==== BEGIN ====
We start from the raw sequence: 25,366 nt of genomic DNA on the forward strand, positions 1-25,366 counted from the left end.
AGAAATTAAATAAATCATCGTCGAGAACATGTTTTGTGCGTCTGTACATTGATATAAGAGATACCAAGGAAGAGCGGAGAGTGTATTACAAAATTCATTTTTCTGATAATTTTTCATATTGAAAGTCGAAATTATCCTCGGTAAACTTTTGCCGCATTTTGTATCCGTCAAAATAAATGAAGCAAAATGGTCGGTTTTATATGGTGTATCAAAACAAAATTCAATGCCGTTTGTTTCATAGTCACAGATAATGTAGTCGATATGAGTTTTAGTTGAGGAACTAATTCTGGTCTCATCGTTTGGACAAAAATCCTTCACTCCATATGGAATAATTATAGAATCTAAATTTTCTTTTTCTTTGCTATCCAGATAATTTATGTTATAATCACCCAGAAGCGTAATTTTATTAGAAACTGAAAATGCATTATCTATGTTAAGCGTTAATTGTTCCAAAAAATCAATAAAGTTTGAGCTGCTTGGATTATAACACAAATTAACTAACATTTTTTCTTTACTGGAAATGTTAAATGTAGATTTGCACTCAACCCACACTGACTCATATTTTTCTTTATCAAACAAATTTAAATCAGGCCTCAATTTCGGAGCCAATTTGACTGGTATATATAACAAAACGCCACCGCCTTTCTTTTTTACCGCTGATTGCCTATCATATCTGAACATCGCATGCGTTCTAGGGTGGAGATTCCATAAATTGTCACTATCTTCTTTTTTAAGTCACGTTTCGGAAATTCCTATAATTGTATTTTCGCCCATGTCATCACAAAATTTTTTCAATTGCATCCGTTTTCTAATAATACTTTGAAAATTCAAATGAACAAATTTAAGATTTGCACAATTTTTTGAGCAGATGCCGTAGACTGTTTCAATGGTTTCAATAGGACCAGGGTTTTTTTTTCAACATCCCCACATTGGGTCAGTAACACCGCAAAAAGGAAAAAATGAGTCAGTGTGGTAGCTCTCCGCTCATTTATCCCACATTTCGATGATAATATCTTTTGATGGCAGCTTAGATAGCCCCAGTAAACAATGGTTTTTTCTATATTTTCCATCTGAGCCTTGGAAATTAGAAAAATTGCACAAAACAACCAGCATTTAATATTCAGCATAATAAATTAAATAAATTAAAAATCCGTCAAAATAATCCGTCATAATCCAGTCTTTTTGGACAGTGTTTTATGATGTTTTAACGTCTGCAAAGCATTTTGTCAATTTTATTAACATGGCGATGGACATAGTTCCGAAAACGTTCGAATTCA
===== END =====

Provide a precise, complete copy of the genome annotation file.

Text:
We start from the raw sequence: 25,366 nt of genomic DNA on the forward strand, positions 1-25,366 counted from the left end.
AGAAATTAAATAAATCATCGTCGAGAACATGTTTTGTGCGTCTGTACATTGATATAAGAGATACCAAGGAAGAGCGGAGAGTGTATTACAAAATTCATTTTTCTGATAATTTTTCATATTGAAAGTCGAAATTATCCTCGGTAAACTTTTGCCGCATTTTGTATCCGTCAAAATAAATGAAGCAAAATGGTCGGTTTTATATGGTGTATCAAAACAAAATTCAATGCCGTTTGTTTCATAGTCACAGATAATGTAGTCGATATGAGTTTTAGTTGAGGAACTAATTCTGGTCTCATCGTTTGGACAAAAATCCTTCACTCCATATGGAATAATTATAGAATCTAAATTTTCTTTTTCTTTGCTATCCAGATAATTTATGTTATAATCACCCAGAAGCGTAATTTTATTAGAAACTGAAAATGCATTATCTATGTTAAGCGTTAATTGTTCCAAAAAATCAATAAAGTTTGAGCTGCTTGGATTATAACACAAATTAACTAACATTTTTTCTTTACTGGAAATGTTAAATGTAGATTTGCACTCAACCCACACTGACTCATATTTTTCTTTATCAAACAAATTTAAATCAGGCCTCAATTTCGGAGCCAATTTGACTGGTATATATAACAAAACGCCACCGCCTTTCTTTTTTACCGCTGATTGCCTATCATATCTGAACATCGCATGCGTTCTAGGGTGGAGATTCCATAAATTGTCACTATCTTCTTTTTTAAGTCACGTTTCGGAAATTCCTATAATTGTATTTTCGCCCATGTCATCACAAAATTTTTTCAATTGCATCCGTTTTCTAATAATACTTTGAAAATTCAAATGAACAAATTTAAGATTTGCACAATTTTTTGAGCAGATGCCGTAGACTGTTTCAATGGTTTCAATAGGACCAGGGTTTTTTTTTCAACATCCCCACATTGGGTCAGTAACACCGCAAAAAGGAAAAAATGAGTCAGTGTGGTAGCTCTCCGCTCATTTATCCCACATTTCGATGATAATATCTTTTGATGGCAGCTTAGATAGCCCCAGTAAACAATGGTTTTTTCTATATTTTCCATCTGAGCCTTGGAAATTAGAAAAATTGCACAAAACAACCAGCATTTAATATTCAGCATAATAAATTAAATAAATTAAAAATCCGTCAAAATAATCCGTCATAATCCAGTCTTTTTGGACAGTGTTTTATGATGTTTTAACGTCTGCAAAGCATTTTGTCAATTTTATTAACATGGCGATGGACATAGTTCCGAAAACGTTCGAATTCA